You don’t have to be a trained theologian to understand how theology interacts with education and informs the way professors teach and students learn. But the effective application of theology in the learning process distinguishes one educational experience from another. That is important in the maturing life of college/university students. They will live what they learn!
Our Concordia colleges/universities (10 across the country) are not Lutheran by accident but by choice. Before our forefathers built churches, they built school houses to provide for the ongoing education of their family members who would be the pastors, teachers, bakers, butchers, judges, council members, and leaders of their communities. They left us with a legacy that was built on the theology of the cross, which starts at the foot of the cross where Christ died for the sins of mankind; where Law and Gospel are appropriately applied; where the forgiveness of sins comes through the Word and Sacraments; where all Christians are called by God to a profession or vocation; and where faith and life intersect in our daily walk as disciples of our Savior.
The mission of the colleges and universities of The Lutheran Church—Missouri Synod is marked by transformation of people and communities. It is built on the foundation of the biblical message of salvation and footnoted by the highest levels of ethical conduct and a deep sense of building a better world. At our Concordias, faculty and students are engaged in a daily faith-life conversation and experience. Concordia students develop a strong set of values, leadership skills, Christian faith, commitment to community service, and a sense of purpose in life. Their daily experiences in a Lutheran college/university shape and imprint their perspective on teaching the faith and impacting lives in their communities.
Lutheran theology emphasizes three important aspects of Christian beliefs. They are summarized from the Reformation as sola fide, sola gratia, and sola Scriptura. Lutherans believe, teach and confess that we are saved by faith in God’s gift of salvation and not by good works or activity on our part; that we receive salvation as a free gift from a loving and gracious God and not because of any merit in us; and that the Scriptures are the sole rule and norm for Christian theology. Education within this framework builds moral and spiritual qualities in the character of students who will serve in our churches and communities. Faith-life experiences within a Lutheran environment connect individuals to a life of faithful commitment to proclaim Jesus Christ as the Lord of Life!
A supporter of Lutheran higher education shared an insight of the value of a Christian, Lutheran institution: “The Concordia University System is one of the most powerful and far-reaching tools the Lord of the Church has given the LCMS to take the Good News of life in Jesus Christ to a world desperately in need of hearing and believing in Him, through professional church workers and those trained for other services in our communities.”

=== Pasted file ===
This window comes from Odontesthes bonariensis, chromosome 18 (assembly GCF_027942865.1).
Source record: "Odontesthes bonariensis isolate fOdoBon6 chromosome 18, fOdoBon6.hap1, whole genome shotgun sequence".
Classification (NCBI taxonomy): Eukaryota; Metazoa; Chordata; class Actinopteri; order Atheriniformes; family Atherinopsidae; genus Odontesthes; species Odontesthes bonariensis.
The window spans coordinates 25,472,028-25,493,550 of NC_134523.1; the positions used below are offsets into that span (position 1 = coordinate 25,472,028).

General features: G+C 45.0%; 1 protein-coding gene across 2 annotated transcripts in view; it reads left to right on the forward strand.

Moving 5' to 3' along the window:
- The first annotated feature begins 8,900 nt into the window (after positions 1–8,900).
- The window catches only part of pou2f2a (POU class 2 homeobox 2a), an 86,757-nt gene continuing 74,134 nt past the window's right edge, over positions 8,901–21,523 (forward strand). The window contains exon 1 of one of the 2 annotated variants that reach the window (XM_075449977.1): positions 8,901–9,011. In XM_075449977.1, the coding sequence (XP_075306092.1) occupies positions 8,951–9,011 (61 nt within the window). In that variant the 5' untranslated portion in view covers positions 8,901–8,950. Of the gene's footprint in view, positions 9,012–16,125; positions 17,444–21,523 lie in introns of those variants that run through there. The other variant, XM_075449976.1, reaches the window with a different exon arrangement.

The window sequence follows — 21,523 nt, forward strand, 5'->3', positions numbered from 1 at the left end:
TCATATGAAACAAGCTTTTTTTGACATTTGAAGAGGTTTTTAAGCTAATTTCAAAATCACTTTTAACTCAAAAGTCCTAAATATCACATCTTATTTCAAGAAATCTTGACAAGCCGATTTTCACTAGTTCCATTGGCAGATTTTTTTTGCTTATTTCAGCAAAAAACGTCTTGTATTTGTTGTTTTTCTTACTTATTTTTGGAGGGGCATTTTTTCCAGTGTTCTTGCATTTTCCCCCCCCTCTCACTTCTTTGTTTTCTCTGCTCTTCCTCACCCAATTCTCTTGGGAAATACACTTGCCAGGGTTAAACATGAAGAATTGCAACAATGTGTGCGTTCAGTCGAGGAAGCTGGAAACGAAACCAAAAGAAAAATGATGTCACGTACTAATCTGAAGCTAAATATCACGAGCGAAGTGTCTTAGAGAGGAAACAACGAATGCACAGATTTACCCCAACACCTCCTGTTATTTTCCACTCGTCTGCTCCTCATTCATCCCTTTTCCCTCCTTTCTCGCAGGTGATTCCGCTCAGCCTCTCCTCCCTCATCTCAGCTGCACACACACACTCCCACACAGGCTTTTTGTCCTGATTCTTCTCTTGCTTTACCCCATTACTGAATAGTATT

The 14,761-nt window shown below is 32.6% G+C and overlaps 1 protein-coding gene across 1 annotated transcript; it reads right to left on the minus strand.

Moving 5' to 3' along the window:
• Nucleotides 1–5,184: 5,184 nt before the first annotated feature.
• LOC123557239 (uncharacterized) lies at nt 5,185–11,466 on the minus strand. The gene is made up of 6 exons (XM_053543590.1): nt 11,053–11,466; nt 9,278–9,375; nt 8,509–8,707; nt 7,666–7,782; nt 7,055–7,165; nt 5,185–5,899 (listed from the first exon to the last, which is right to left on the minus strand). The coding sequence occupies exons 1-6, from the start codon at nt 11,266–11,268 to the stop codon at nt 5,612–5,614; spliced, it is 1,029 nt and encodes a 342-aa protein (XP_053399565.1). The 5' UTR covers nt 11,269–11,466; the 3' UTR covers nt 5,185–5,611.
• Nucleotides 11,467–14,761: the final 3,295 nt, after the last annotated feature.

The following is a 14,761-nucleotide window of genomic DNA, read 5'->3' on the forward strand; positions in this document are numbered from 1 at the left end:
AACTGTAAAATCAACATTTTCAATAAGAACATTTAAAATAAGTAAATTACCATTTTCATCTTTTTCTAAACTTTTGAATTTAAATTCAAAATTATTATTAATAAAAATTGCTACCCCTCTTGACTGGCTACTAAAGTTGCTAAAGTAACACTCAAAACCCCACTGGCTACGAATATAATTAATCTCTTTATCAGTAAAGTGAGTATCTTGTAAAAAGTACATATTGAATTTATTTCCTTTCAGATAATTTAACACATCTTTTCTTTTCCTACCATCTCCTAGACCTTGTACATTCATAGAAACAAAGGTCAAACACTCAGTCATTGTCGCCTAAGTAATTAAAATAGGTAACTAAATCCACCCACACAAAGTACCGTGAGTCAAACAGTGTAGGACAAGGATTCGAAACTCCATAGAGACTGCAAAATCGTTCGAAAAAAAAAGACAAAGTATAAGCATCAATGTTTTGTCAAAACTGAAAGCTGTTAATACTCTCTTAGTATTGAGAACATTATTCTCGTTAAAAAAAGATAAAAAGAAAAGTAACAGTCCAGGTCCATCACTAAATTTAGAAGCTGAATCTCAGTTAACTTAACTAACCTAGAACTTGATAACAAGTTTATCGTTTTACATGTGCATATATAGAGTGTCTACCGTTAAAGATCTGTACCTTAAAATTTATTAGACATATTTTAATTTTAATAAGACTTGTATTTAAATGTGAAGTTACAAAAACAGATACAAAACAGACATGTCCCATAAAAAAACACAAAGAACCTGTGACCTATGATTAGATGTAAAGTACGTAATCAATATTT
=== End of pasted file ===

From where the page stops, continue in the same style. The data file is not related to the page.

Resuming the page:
A teaching church is, indeed, a church in mission!
Friends in Christ,
I pray you are well, and just about ready for Christmas! I enjoyed my first official visit to the Ft. Wayne Seminary this week past, at the invitation of President Wenthe. Flew up on Tuesday morning, and back to St. Louis on Wednesday afternoon. Meeting the faculty was a great pleasure. We discussed many issues. I particularly enjoyed hearing from each of them about what they have been working on as of late.
I preached Wednesday at Kramer Chapel, a place and pulpit that hold for me many fond memories. You can listen to the sermon by clicking HERE: Harrison Sermon at CTS Chapel. After chapel the entire student body met for a convocation. I could have spoken interminably (as a Synod official I have that particular ability), but I decided simply to take questions for the entire hour. It was marvelous. Great questions. Good theology. Wonderful humor. We spoke about preaching, pastoral practice, the importance of residential theological education, Luther, and many other topics.
The highlight of the visit was a walk into, through and around the new Ft. Wayne Seminary Library facility, still under construction. Unbelievable. President Wenthe, the faculty and the Board of Regents deserve the Synod’s deepest appreciation and gratitude for their stewardship of this great institution.
Blessed final days of Advent!